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In the month since political analyst Donna Brazile took the helm as interim chair of the Democratic National Committee, she's been focused on matters relating to the 2012 election, including a push by Republican-controlled state legislatures to require photo identification at the polls. Republicans say that the laws are necessary to prevent voter fraud, but Brazile claims that they're a partisan tactic designed to weed out voters who are more likely to be Democrats and help the GOP on Election Day.

"The photo-identification laws that Republicans are pushing across the country are most likely to disenfranchise young Americans, poor Americans and minorities — individuals who are least likely to have government identification or to be able to afford to get it," said Brazile in a recent DNC statement.

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Eight states have photo-ID laws, and legislation is pending in more than 30 others. Among the more noteworthy measures:

* An Ohio bill would require one of four forms of photo identification at the polls: an Ohio driver's license, a personal state ID card, a military ID or a passport.

* Under a Kansas bill, not only must voters show a photo ID at the polls; in order to register to vote, they will also have to produce their birth certificate or other proof of citizenship.

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* A pending Texas bill rejects voters with IDs from state universities but would accept, among a few other forms of identification, a handgun license.

Although 11 percent of eligible voters don't have these types of photo identification — stats that creep higher among the typically Democratic-voting groups of African Americans, the poor and the young — many people don't see what the big deal is. When The Root explored the issue in a previous article, most commenters said that voter-ID laws sounded like common sense. Democratic hand-wringing, on the other hand, sounded like excuse making for people who can't be bothered to make a simple trip to the DMV.

On her last day as DNC interim chair before passing the torch to incoming chair Debbie Wasserman Schultz, Brazile makes her case. She explains why laws requiring certain forms of photo identification only sound sensible, and what she thinks lawmakers should do to really protect voting rights.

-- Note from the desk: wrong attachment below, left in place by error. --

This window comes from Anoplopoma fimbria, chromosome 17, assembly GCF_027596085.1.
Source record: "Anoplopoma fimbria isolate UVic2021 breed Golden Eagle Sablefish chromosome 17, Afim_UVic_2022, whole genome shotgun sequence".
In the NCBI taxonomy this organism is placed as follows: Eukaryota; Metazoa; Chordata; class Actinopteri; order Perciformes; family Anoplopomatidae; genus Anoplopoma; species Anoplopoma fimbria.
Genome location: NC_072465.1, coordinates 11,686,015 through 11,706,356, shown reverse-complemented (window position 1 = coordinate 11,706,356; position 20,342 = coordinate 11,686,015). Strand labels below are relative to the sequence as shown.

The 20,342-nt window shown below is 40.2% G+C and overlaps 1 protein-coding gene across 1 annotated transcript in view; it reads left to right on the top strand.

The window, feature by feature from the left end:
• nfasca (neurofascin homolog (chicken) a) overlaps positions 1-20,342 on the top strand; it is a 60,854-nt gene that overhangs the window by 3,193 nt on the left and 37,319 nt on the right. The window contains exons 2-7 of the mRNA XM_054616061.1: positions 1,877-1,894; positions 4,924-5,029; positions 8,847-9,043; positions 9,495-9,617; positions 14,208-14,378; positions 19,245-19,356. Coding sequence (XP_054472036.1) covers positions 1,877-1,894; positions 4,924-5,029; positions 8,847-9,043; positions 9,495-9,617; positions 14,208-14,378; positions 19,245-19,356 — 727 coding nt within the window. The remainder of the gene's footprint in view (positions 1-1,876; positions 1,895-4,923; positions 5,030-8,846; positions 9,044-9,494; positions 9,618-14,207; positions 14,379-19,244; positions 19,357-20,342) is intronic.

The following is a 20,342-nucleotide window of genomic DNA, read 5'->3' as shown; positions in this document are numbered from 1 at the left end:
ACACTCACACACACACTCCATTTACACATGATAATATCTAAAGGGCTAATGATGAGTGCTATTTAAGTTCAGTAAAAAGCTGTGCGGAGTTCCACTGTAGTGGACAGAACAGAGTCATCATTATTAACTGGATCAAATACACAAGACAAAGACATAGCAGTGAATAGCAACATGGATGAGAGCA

The Root: Why should people care about this issue?

Donna Brazile: I believe that any time you attack the right of ordinary people to participate in the political process, you attack the foundation of democracy itself. This is a moment for us to think, "How did we get here?"

There are those in the Republican Party who believe that there's widespread voter fraud. The Brennan Center for Justice shows that you have a greater possibility of getting struck by lightning than seeing someone brought to criminal court for voter fraud. And yet this is all we hear about from Republicans.

TR: Well, they're pointing to cases of voter-registration fraud — 

DB: Yes, we've seen some voter-registration fraud. We've seen people who were given stipends to recruit people to register, and who abused that system. But we haven't seen actual voter fraud with fictional names showing up at the polls, or people double voting, to the point where we should overturn laws. We can solve that problem by having regulations on how we conduct voter-registration drives.

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Instead of focusing on the real crises that we have in cleaning up voter-registration rolls, or making sure that first-time voters know how to navigate the political process, what we're seeing is this massive overhaul of election codes to restrict people from participating in the electoral process.

TR: When we posted a story about this, many readers didn't see the big deal. People routinely use photo ID for bank transactions, buying beer or boarding a plane, so what explanation is there for so many African Americans who don't have it?